Last Thursday (January 8) Queen Mary 2 was named in an extraordinary ceremony at Southampton. The event was opened by Cunard president Pamela Conover who set the tone for the day by recalling Cunard's history of transatlantic liners. Here is the text of her speech.
It was a dramatic moment as Heather Small completed singing Proud and the curtain behind the stage was dropped to reveal QM2 lit bathed in blue floodlights with white spots illuminating "Queen Mary 2" on the bow. Small was accompanied by the 100-plus piece Royal Philharmonic Orchestra and the 200-plus voice Royal Coral Society in a very moving performance.
Today, together, we are making history.
Today is the first time in 37 years that Cunard or any other shipping line, has been able to welcome guests to the naming ceremony of a true transatlantic liner.
We are the fortunate few; the first for more than a generation to bear witness to such a significant event in the history of a maritime nation.
I am particularly grateful to Her Majesty who launched our last transatlantic liner, the Queen Elizabeth 2 and who has so kindly consented to be here again today. On behalf of all of you, I welcome Her Majesty and His Royal Highness the Duke of Edinburgh to this momentous event made more momentous by their presence.
Transatlantic liners are the thread which runs through Cunard history. We were the first company to offer scheduled transatlantic crossings; and though many others have come and gone, we alone continue to do so.
Every year since 1840, without fail, in peace and in war, Cunard liners have crossed and recrossed the wide Atlantic, weaving together the United Kingdom, the United States and Canada.
And that thread has been a part of the fabric of British history:
They were Cunard ships that in the nineteenth century carried millions of people to a new life in the New World;
It was a Cunard ship, the little Carpathia, which sped through icefields in the dark to rescue all the survivors of the Titanic;
They were Cunard ships that carried to Crimea all the horses that charged with the Light Brigade;
They were Cunard ships, the Queen Mary and the Queen Elizabeth, which in the last world war carried American GIs to Europe – 15 thousand at a time, and afterwards took them home.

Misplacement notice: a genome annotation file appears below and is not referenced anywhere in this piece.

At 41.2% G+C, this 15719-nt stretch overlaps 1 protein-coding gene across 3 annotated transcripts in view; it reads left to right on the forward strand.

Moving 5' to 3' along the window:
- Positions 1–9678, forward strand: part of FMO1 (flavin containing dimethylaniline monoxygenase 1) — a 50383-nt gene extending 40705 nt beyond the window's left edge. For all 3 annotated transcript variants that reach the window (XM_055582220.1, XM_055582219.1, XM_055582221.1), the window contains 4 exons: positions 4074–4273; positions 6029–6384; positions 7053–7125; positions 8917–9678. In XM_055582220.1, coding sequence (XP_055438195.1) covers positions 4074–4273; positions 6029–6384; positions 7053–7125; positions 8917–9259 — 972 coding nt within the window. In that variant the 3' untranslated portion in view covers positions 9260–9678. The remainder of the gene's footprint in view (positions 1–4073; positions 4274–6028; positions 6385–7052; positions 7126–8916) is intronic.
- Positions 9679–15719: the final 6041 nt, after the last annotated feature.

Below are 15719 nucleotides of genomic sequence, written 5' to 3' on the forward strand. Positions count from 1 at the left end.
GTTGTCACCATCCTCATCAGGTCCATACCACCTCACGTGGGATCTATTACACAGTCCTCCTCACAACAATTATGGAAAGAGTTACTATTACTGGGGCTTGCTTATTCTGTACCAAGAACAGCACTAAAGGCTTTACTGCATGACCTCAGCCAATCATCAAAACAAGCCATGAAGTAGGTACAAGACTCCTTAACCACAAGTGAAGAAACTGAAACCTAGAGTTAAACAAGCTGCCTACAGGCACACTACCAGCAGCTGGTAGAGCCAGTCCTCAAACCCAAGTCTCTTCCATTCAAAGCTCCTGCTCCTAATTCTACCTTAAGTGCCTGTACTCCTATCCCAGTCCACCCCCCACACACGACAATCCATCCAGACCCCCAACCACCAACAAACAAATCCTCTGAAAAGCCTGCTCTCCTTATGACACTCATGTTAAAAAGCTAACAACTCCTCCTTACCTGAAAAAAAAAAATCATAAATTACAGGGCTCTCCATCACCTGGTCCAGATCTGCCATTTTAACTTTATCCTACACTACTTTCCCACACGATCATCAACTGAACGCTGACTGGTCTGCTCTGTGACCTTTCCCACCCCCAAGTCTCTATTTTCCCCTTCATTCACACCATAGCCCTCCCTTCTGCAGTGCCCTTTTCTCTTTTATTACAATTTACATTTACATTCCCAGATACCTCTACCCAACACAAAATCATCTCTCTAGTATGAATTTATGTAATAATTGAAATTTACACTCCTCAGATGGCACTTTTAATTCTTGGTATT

And it was Cunard’s QE2 that, with others, dashed to the South Atlantic when her services were needed in the Falklands War.
The heartbeat of Cunard, for 165 years, has been as one with the heartbeat of the nation.
When Sir Samuel Cunard formed his company in 1839 it was principally to carry the Royal Mail to North America.
Cunard Line carried the mail continuously for over 130 years. And we were proud to prefix the names of our ships with the letters RMS: Royal Mail Ship.
Therefore it gives me particular pleasure to announce that today the Royal Mail designated our new ship a Royal Mail ship, and so when she leaves for America next Monday the Royal Mail pennant will again fly proudly from a Cunard mast.
When the original Queen Mary was launched in 1934 the Poet Laureate John Masefield described her as ‘a rampart of a ship, long as a street and lofty as a tower’; King George V movingly said she was ‘the stateliest ship now in being’.
If they could be with us here today, I’m sure their feelings would be just the same for the magnificent vessel Her Majesty is about to name.
This ship is a splendid contradiction; she is a transatlantic liner with all the dignity and grace of the liners of the past; but she is a transatlantic liner of the future, a contemporary ‘rampart of a ship’ with comforts and technology undreamt of when the last liner, Queen Elizabeth 2 , was launched.
She is the creation of five years of vision, technical skill, engineering excellence and teamwork uniting 19 nations.
To all those who made any contribution, however modest, I offer my heartfelt thanks for their part in making the vision a reality.
To all the workers of the shipyard in St Nazaire who nurtured her for two long years, I offer my immense gratitude for such a magnificent ship.
To the City of Southampton, I offer - the ship herself; this is Southampton’s ship, and she renews a bond between Cunard and the city which began over 80 years ago.
To our friends in the travel industry, some of whom have journeyed thousands of miles to be with us here today, I offer my profound appreciation for their continuing support.
And to Commodore Warwick, his officers and his crew, I offer my best wishes as they begin now to introduce this new ambassador for Britain to the world.
Just as the original Queen Mary was the herald of an earlier golden age of ocean travel, so this ship heralds the new golden age; she represents no less than the triumph of a great tradition, a great British tradition of which we can all be proud.
After christening the ship, the queen and the official party posed momentarily for photos at QM2 baritone whistle sounded repeatedly. The whistle was originally on the original Queen Mary.
Shown are Carnival Corp chairman Micky Arison, Cunard president Pamela Conover, Commodore Warwick and Queen Elizabeth II.
A huge fireworks display was unleashed as confetti showered the crowd and the aerial display was shown from several perspectives on the twin electronic screens on stage.
The fireworks were accompanied by Beethoven's Ode to Joy which was performed by the Royal Philharmonic Orchestra.
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